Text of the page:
Best of Week Day of the Dead Photographs: Sara E. Thomas

Sara, who goes by Liz, is an inveterate traveler, accomplished intermediate-level photographer and fluent Spanish speaker.  While this was her first visit to Oaxaca, Liz, who holds the B.A. in Spanish from the University of Oklahoma, participated in student exchange programs and extensive independent travel in Spain, other parts of Mexico, Central and South America.  She now lives near Cincinnati, Ohio.

Photo 1:  Teotitlan del Valle weaver Pedro Mendoza and his family hosted Liz along with fellow workshop participant Deby Thompson during the November 2 All Souls’ Day observance for Day of the Dead in the village.  Liz and Deby had dinner with the family and went with them to their gravesite at the cemetery.  We embed our participants with families so they better understand and appreciate the local traditions.

Photo 2:  Guiding the dead spirits, by Liz Thomas.

Liz says, “The total immersion was the best part of this program, and the host family experience goes beyond any normal ‘tour’ we could have when visiting Oaxaca.”

Photo 3:  The offering, by Liz Thomas, who says, “I would recommend this program to others, especially if you are interested in weaving, traditions and getting out of daily life at home. Overall excellent itinerary and planning!”

 

Photo 4: (Left), Omar Chavez Santiago, age 19, at the loom.  Photo 5: (Right), hand-woven, naturally dyed rugs at the home studio of Omar’s family, Chavez Santiago Family Weavers.

 

Photo 6: (Left), Wool on spindles.  Photo 7: (Right), Mariachi minstrel on Macedonio Alcala during a Day of the Dead comparsa.  Note the spider in the hole of the sound box.

Photo 8:  At the Xoxoxcotlan cemetery Liz captures the magic of the night and the illumination of candlelight on the faces of those sitting vigil waiting for their loved ones to arrive.

 

Photo 9:  (Left), the folk art pottery of Teodora Blanco‘s son Luis Garcia Blanco from Santa Maria Atzompa.  We went there after a lovely, cool morning walking the archeological site of Monte Alban.  Photo 10: (Right), the Comparsa Girls.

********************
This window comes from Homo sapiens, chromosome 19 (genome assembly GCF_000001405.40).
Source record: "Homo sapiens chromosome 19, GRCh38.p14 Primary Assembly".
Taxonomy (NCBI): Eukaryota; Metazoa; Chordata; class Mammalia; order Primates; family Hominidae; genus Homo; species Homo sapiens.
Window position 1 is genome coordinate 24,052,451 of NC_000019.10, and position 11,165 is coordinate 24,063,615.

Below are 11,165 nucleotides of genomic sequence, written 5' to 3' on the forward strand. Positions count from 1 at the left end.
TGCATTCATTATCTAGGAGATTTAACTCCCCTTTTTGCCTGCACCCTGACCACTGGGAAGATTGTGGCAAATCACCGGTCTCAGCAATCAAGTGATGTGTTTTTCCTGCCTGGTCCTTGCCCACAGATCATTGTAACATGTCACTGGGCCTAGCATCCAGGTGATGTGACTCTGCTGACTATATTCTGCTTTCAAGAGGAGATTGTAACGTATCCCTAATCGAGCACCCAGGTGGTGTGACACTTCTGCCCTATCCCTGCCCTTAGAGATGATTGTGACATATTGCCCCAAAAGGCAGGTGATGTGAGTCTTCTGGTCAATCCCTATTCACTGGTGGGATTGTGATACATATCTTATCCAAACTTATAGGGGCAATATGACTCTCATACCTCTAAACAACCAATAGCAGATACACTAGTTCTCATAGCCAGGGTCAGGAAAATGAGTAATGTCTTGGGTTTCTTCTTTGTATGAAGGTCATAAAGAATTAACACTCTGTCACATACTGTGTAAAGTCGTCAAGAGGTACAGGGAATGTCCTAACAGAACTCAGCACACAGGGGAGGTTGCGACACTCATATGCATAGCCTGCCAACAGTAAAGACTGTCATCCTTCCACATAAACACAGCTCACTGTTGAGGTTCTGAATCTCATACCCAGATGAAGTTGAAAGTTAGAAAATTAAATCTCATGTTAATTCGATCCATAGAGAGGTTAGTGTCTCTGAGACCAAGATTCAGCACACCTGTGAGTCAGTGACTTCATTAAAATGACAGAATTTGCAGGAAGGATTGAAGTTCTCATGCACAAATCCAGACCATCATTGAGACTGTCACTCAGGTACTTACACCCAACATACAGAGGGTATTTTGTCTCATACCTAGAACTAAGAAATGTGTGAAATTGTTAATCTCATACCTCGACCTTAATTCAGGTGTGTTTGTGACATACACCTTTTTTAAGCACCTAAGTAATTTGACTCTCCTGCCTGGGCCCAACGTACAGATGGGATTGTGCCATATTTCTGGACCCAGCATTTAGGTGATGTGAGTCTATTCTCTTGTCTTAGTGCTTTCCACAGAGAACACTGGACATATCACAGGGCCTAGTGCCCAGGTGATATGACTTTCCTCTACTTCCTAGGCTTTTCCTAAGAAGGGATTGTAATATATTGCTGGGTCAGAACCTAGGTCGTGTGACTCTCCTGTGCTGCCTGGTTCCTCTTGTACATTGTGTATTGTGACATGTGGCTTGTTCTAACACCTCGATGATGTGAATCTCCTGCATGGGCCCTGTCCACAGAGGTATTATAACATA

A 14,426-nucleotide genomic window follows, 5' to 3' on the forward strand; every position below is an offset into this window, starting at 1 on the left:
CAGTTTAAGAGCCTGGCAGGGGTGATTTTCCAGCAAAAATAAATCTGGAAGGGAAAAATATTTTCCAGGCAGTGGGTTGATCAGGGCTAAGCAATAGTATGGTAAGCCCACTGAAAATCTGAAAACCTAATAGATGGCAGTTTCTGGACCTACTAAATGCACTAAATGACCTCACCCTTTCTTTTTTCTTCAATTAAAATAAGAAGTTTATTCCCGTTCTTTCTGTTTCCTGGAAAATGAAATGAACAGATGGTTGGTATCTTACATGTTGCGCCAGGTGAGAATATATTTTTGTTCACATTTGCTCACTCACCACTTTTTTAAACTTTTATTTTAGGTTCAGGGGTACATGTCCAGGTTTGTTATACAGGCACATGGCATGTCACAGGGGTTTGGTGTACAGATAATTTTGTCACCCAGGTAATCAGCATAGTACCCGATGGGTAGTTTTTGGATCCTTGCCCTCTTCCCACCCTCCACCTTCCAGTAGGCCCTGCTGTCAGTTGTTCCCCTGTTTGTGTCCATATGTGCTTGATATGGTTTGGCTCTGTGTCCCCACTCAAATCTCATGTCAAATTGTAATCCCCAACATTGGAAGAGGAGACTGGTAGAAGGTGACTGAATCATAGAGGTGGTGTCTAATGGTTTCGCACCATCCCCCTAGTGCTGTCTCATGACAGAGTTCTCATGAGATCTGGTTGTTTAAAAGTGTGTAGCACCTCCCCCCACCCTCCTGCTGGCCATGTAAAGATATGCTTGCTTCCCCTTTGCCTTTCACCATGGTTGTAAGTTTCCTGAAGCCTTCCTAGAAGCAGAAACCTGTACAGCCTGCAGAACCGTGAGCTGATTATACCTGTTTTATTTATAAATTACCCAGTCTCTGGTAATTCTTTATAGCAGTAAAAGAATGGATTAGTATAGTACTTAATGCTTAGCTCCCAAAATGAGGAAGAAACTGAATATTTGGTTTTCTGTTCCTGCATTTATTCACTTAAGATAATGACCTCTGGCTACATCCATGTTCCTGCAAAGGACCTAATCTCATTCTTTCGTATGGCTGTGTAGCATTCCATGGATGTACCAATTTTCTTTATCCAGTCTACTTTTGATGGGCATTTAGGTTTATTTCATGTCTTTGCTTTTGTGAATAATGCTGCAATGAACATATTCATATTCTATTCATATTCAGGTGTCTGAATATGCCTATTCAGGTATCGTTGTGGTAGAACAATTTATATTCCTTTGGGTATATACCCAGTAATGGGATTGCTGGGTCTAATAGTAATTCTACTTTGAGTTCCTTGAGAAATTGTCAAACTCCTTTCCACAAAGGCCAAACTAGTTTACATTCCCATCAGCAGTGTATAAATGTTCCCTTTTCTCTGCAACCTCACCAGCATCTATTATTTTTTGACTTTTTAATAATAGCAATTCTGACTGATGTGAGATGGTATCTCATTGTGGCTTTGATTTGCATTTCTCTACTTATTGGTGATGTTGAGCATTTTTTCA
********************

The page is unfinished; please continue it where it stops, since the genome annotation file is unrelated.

Photo 10: Liz gave us this beautiful shot of Monte Alban, taken from the heights of the north section.  The buildings dating from 100-600 CE are like sculpture against the 9,000 foot mountain backdrop.

Bill [Bamberger] was very accessible, easy-going and accommodating.  He gave me excellent advice on editing and preparing a portfolio,” says Liz.

Photo 11:  I’d call this one Oblivious!  What would you say.  Liz captured Love On The Street perfectly.  Despite the fact that a full comparsa was underway on the street in front of them, this young couple was concentrating on what was most important — each other.  A whole line up of snuggling couples was as interesting as the masquerade parade going by.

Photo 12:  Icon of Oaxaca, the Church of Santo Domingo is an impressive landmark.  Inside, her gold gilded altar and ceiling was the envy of all of Mexico.   You’ve got to get on your knees to get a wide and tall shot like this.  Saludos to Liz for accomplishing that.

Did I tell you that Liz packed two Nikon cameras around her neck so she didn’t have to take the time to change out lenses?

Anyone for Street Photography in Oaxaca starting on January 16?

 

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